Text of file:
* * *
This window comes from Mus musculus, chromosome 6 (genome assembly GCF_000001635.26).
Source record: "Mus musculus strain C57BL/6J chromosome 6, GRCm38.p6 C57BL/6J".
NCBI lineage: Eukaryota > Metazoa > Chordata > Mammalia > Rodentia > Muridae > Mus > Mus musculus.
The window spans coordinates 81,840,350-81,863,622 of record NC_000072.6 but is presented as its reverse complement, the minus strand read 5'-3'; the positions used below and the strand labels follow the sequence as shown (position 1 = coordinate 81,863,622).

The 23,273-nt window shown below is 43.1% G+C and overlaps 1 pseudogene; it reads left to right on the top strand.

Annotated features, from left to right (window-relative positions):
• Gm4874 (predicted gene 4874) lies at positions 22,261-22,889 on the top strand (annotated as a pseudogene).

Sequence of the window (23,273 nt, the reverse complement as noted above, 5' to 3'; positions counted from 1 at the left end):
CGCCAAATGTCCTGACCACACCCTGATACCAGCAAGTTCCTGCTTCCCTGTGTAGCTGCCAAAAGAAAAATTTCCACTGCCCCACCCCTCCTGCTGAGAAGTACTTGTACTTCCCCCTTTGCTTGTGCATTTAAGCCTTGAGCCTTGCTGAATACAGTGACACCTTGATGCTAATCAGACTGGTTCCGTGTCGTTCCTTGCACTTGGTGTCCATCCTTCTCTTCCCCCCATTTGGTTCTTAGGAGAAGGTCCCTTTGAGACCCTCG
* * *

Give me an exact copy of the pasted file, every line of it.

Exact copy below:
This window comes from Mus musculus, chromosome 6 (genome assembly GCF_000001635.26).
Source record: "Mus musculus strain C57BL/6J chromosome 6, GRCm38.p6 C57BL/6J".
NCBI lineage: Eukaryota > Metazoa > Chordata > Mammalia > Rodentia > Muridae > Mus > Mus musculus.
The window spans coordinates 81,840,350-81,863,622 of record NC_000072.6 but is presented as its reverse complement, the minus strand read 5'-3'; the positions used below and the strand labels follow the sequence as shown (position 1 = coordinate 81,863,622).

The 23,273-nt window shown below is 43.1% G+C and overlaps 1 pseudogene; it reads left to right on the top strand.

Annotated features, from left to right (window-relative positions):
• Gm4874 (predicted gene 4874) lies at positions 22,261-22,889 on the top strand (annotated as a pseudogene).

Sequence of the window (23,273 nt, the reverse complement as noted above, 5' to 3'; positions counted from 1 at the left end):
CGCCAAATGTCCTGACCACACCCTGATACCAGCAAGTTCCTGCTTCCCTGTGTAGCTGCCAAAAGAAAAATTTCCACTGCCCCACCCCTCCTGCTGAGAAGTACTTGTACTTCCCCCTTTGCTTGTGCATTTAAGCCTTGAGCCTTGCTGAATACAGTGACACCTTGATGCTAATCAGACTGGTTCCGTGTCGTTCCTTGCACTTGGTGTCCATCCTTCTCTTCCCCCCATTTGGTTCTTAGGAGAAGGTCCCTTTGAGACCCTCG